Vital Melnik, Aliaksandr Zhukau, and Ihar Kunhurtsau recognized as political prisoners
Joint statement of the Belarusian human rights community
30 December 2022
We, representatives of the human rights community of Belarus, emphasize that the authorities misuse criminal law and apply excessively harsh penalties to protesters and dissenters, including long-term imprisonment for minor infringements. In particular, the clearly unwarranted classification of protesters’ actions as terrorism is inconsistent with what should be included in this term, according to international organizations.
Pursuant to Security Council Resolution 1566 (2004), acts that should be prevented and punished, regardless of whether justifiable by considerations of a political, philosophical, ideological, racial, ethnic, religious, or other similar nature, are characterized by the following:
- criminal acts, including against civilians, committed with the intent to cause death or serious bodily injury, or taking of hostages,
- with the purpose to provoke a state of terror in the general public or in a group of persons or particular persons, intimidate a population, or compel a government or an international organization to do or to abstain from doing any act,
- which constitute offenses within the scope of and as defined in the international conventions and protocols relating to terrorism.
We are convinced that in the lack of these characteristics, unlawful acts are not terrorism and should be qualified as crimes against property with penalties corresponding to the gravity and public danger of the deed.
The consideration of politically motivated criminal cases in closed or de facto closed court sessions in the absence of the public, observers, and independent press grossly violates the procedural rights of the defendants and reduces the possibility to assess the credibility, sufficiency, and admissibility of any prosecution evidence.
We are aware of the conviction in a closed trial on 22 December 2022 of Vital Melnik under part 4 of Art. 309 (malicious damage of transport vehicle or line of communication); part. 2 Art. 295 (unlawful acts involving firearms, ammunition, and explosives); part 1 Art. 368 (insult of Lukashenka); part 3 Art. 295 (repeated or complex unlawful acts involving firearms, ammunition, and explosives); and part 1 Art. 289 (an act of terrorism) to 16 years of imprisonment and a fine of $3,560. The charges were related to the damage to the railway infrastructure to prevent the movement of military cargo of the Russian armed forces across the territory of Belarus.
We also note that criminal prosecution for incitement of social enmity or discord (Article 130 of the Criminal Code) is used selectively and discriminatorily with the sole aim to protect the institutions of power. We consider the classification of government officials, police officers, military personnel, etc. as social groups subject to protection in this context to be unjustified.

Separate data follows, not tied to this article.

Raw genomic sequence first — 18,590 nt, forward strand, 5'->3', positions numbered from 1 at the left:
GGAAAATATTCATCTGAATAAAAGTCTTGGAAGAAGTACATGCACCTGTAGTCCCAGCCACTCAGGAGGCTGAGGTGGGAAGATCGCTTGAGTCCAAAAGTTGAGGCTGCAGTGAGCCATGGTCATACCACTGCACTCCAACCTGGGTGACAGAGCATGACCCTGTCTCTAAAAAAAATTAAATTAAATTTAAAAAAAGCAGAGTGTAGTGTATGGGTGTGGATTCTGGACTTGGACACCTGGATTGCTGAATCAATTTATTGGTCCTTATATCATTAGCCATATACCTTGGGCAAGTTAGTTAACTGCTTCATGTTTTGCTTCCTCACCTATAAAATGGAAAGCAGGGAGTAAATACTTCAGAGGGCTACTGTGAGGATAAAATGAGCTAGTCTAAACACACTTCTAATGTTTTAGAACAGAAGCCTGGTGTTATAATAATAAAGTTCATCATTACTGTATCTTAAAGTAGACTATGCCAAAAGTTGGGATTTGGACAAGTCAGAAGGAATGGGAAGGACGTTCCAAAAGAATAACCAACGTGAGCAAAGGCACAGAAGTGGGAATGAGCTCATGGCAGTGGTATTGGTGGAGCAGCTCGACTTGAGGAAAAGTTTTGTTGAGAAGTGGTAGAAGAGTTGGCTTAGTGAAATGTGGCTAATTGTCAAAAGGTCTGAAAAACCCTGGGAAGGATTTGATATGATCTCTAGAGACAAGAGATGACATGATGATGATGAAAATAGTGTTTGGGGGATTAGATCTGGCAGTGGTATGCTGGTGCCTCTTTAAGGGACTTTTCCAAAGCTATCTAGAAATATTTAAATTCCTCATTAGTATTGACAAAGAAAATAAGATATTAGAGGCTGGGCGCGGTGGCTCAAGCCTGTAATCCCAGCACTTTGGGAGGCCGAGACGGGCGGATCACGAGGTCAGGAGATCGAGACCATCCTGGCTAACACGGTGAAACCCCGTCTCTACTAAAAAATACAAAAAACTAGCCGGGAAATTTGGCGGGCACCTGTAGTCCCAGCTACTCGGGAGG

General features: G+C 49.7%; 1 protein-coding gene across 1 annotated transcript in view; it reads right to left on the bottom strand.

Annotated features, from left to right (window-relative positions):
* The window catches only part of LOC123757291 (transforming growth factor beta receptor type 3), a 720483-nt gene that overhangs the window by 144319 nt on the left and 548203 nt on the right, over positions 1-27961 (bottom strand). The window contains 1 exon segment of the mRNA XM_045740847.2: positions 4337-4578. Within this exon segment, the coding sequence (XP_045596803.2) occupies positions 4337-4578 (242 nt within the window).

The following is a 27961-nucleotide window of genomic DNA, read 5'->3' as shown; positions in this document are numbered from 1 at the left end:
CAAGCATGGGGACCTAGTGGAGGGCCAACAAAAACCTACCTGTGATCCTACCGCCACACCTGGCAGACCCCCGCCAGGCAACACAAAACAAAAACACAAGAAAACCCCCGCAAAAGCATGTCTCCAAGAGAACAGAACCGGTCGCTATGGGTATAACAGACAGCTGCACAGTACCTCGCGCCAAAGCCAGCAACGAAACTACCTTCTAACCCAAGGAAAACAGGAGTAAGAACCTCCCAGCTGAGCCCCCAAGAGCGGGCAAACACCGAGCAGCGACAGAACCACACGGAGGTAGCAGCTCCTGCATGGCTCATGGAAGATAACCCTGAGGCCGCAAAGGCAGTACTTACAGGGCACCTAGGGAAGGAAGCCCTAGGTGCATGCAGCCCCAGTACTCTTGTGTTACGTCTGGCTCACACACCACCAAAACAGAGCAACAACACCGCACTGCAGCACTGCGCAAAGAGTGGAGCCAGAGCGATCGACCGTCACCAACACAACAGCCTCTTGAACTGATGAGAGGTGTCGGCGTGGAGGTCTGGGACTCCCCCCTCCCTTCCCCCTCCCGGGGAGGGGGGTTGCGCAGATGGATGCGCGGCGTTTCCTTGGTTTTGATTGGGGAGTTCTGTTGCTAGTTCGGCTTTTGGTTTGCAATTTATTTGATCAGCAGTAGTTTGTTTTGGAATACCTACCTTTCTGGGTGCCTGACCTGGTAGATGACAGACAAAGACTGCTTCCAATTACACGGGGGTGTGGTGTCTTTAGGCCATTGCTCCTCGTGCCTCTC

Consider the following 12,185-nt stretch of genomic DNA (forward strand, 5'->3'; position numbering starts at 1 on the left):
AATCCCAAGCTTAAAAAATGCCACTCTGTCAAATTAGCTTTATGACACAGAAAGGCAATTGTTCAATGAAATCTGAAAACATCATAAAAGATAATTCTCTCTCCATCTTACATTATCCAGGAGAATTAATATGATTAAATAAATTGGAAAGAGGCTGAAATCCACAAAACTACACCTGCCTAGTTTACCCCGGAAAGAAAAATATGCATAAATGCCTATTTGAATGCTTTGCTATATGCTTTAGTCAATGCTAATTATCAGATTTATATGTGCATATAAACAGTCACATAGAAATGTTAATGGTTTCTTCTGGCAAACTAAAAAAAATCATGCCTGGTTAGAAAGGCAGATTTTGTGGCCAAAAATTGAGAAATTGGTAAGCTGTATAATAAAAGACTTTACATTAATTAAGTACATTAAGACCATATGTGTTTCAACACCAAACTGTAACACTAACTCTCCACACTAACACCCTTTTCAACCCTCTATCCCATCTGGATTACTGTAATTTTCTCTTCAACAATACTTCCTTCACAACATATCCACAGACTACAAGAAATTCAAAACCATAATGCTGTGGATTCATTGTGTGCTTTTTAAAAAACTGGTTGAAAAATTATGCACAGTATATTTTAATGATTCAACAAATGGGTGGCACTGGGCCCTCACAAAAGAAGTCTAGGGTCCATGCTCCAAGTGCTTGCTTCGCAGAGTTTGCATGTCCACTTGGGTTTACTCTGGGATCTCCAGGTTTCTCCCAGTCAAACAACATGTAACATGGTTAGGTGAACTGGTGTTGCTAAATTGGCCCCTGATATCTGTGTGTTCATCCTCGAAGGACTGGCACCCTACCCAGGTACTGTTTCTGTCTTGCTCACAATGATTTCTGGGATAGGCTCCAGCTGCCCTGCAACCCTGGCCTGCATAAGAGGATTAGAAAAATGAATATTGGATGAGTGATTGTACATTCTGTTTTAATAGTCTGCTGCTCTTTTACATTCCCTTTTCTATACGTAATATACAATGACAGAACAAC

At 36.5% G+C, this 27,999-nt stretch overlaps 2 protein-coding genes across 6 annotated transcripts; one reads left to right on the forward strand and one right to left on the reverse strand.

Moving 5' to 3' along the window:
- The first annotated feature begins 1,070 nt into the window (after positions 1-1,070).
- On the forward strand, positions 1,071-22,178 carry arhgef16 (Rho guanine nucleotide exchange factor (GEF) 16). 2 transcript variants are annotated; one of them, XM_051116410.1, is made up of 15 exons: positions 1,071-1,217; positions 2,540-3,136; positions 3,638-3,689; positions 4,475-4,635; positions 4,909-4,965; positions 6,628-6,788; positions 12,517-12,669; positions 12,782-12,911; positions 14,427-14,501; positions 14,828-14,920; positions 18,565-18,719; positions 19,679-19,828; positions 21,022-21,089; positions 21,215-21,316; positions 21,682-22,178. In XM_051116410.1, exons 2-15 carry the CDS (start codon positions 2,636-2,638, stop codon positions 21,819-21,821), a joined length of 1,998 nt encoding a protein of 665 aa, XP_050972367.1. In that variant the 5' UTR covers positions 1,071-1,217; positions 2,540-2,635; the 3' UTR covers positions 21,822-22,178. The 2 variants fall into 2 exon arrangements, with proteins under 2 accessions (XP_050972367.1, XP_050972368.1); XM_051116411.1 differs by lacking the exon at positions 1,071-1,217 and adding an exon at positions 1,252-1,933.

We insist on the inadmissibility of applying the law which protects representatives of the authorities, law enforcement officers, and judges from threats in connection with the legitimate performance of their official duties to punish people who have spoken out due to the flat violation of the Constitution and the law by representatives of state institutions, the involvement of government officials, prosecutors, and judges in torture and in creating an atmosphere of impunity for torture and other gross human rights violations, including with constituting elements of crimes against humanity. In particular, Aliaksandr Zhukau and Ihar Kunhurtsau were sentenced under Article 130 of the Criminal Code to two and one year and six months in prison, respectively, for criticizing government officials.
We reiterate that the nature of the acts of the accused was conditioned by systematic and widespread human rights violations, lack of freedom of expression, refusal to investigate crimes against peaceful protesters and other victims of abuse and torture, frustration with the authorities' ability to use the law to protect violated rights of citizens, lack of fair trial and conditions for a democratic and constitutional change of power in honest elections.
According to clause 3.2 of the Guidelines on Definition of Political Prisoner, a political prisoner is a person deprived of liberty provided there is at least one of the following factors bundled with political motives for persecution:
- (a) the detention has been imposed in violation of the right to a fair trial, other rights and freedoms guaranteed by the International Covenant on Civil and Political Rights or the European Convention for the Protection of Human Rights and Fundamental Freedoms;
- (d) the person has been detained in a discriminatory manner as compared to other persons.
We, representatives of the Belarusian human rights community, declare that Vital Melnik, Aliaksandr Zhukau, and Ihar Kunhurtsau are recognized as political prisoners. In this regard, we demand that the Belarusian authorities:
- review the sentences imposed on these political prisoners, while respecting the right to a fair trial and addressing the factors that influenced the classification of the acts, the type and amount of penalty;
- release the said political prisoners by applying other measures to ensure their appearance in court;
- immediately release all political prisoners, review politically motivated sentences, and end political repression against the Belarusian population.
Viasna Human Rights Center;
Barys Zvozskau Belarusian Human Rights House.